I’ve only ever had two Grateful Dead albums, American Beauty and Workingman’s Dead, and while far from a “deadhead” I do hold the view that Jerry Garcia is one of the great American vocalists. Especially on those two records, he has the weary wisdom and grace of Merle Haggard and something mysterious that always makes me think of ’50s/Verve-era Billie Holiday. (There is a Dead channel on the satellite radio, and it makes me wince unless it’s a track from those two records or one of Garcia’s clear-voiced solo records with folk or country-esque accompaniment.)
Here, via Dangerous Minds, is an hour-long set played by the band in 1971 at the Château d’Hérouville. The performance happened here because the festival they were booked to play got rained out. The audience consists of villagers and the socialist TV crew from Paris. I only listened to the numbers that Jerry Garcia sings, because personal preference is what it is. And in those, there is sadness and romance and that weird cowboy balance of rustic beauty and roiling apocalypse I get from my favorite Robert Hunter-Jerry Garcia songs.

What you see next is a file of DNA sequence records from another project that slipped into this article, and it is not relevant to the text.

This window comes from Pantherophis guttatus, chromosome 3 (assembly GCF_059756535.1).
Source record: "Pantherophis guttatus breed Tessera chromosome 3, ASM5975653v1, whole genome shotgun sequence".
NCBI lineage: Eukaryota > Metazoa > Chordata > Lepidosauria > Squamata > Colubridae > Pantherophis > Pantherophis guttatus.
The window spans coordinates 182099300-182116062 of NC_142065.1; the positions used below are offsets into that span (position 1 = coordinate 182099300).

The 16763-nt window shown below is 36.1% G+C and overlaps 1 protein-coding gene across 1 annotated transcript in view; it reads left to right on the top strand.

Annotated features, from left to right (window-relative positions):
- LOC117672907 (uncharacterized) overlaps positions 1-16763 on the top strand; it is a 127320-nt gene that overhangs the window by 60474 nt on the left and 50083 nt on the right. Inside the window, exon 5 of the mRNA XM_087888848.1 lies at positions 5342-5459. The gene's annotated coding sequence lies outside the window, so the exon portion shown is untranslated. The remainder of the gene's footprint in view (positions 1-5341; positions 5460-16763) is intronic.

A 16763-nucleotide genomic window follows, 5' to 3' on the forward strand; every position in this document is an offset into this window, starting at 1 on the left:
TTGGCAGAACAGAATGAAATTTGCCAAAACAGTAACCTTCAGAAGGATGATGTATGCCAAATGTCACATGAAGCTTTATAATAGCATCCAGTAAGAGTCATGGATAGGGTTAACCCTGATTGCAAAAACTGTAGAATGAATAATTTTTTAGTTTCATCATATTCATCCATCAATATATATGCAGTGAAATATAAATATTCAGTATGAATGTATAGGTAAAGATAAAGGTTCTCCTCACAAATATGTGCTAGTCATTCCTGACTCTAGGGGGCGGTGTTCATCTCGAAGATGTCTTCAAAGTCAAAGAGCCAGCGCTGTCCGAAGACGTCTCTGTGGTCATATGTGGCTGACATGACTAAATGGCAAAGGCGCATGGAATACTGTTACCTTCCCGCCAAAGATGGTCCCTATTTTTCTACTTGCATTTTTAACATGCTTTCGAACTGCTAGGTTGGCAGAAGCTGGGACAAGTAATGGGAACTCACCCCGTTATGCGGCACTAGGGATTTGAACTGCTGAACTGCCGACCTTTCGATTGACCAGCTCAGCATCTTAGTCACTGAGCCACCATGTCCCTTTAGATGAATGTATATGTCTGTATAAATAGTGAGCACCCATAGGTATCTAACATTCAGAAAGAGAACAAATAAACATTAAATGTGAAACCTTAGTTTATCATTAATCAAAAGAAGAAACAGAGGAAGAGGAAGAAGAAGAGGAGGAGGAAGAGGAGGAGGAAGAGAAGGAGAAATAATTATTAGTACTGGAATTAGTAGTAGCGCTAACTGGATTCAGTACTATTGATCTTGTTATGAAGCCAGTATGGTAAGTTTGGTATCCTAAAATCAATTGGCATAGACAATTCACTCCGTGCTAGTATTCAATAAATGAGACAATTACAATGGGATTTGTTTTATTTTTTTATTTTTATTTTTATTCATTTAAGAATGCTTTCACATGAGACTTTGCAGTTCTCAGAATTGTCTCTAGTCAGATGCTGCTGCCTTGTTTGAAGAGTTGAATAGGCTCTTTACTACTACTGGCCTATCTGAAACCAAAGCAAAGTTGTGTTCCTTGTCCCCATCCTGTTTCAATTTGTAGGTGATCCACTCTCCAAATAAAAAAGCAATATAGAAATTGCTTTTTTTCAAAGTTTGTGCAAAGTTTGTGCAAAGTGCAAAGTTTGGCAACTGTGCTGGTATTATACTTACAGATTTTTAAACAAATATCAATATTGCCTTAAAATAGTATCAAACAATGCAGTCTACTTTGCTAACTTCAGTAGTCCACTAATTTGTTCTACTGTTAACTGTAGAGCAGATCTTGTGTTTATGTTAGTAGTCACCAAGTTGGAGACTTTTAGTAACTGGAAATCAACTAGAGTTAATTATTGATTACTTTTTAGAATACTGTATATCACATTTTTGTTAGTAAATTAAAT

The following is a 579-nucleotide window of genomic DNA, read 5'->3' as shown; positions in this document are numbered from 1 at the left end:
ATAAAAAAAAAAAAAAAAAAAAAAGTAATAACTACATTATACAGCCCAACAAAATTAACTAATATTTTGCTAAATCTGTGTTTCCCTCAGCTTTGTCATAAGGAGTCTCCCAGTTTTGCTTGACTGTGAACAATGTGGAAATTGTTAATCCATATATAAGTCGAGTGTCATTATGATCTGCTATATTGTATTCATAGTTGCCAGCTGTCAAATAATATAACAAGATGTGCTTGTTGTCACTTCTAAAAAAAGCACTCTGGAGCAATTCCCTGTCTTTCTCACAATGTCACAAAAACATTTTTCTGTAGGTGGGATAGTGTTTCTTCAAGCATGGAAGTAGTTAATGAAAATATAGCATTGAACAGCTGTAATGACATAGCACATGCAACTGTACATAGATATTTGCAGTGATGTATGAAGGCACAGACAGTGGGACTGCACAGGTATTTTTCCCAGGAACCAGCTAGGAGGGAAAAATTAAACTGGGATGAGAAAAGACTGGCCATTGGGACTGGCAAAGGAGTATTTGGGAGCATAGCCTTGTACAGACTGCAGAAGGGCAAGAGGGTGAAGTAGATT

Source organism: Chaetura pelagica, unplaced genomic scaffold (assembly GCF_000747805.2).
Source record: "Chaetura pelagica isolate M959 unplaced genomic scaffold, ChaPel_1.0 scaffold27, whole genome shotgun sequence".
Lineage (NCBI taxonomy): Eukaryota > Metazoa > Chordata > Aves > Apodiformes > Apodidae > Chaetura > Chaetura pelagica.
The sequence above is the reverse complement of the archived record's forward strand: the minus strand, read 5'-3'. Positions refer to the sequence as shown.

The Grateful Dead were the saloon band for a Western Apocalypse we just barely avoided, by accident. I paid them no attention at all until a long debauched trip up Cottonwood Canyon in Death Valley when Reagan was still president and the news warned of a massive radiation cloud hitting the West Coast from the disaster at Chernobyl. My friends and I set up camp in a wide cave-like hole in the canyon’s western wall, the walls rising up to a perfect point, like an ancient church. Wild burros wandered by now and then, and the night sky’s eastern edge had yet to be yellowed by Las Vegas sprawl.
"Retreat" has come to mean a corporate or academic conference at a resort, because the most beautiful words are most prone to being poisoned, but songs like "Uncle John’s Band" and "Friend of the Devil" are songs of actual retreat, pulling back, licking wounds, adjusting to circumstance, making families out of whoever happened to be available and reasonably trustworthy. The West is romanticized not because of the industrialists who made fortunes "taming" the wild and arid lands for real-estate scams and importation of upstanding middle-class families and merchants from Iowa, but because of the characters forced to find refuge after the Gold Rush.
And that’s the report from a rainy San Francisco Sunday on this day of our lord, etc.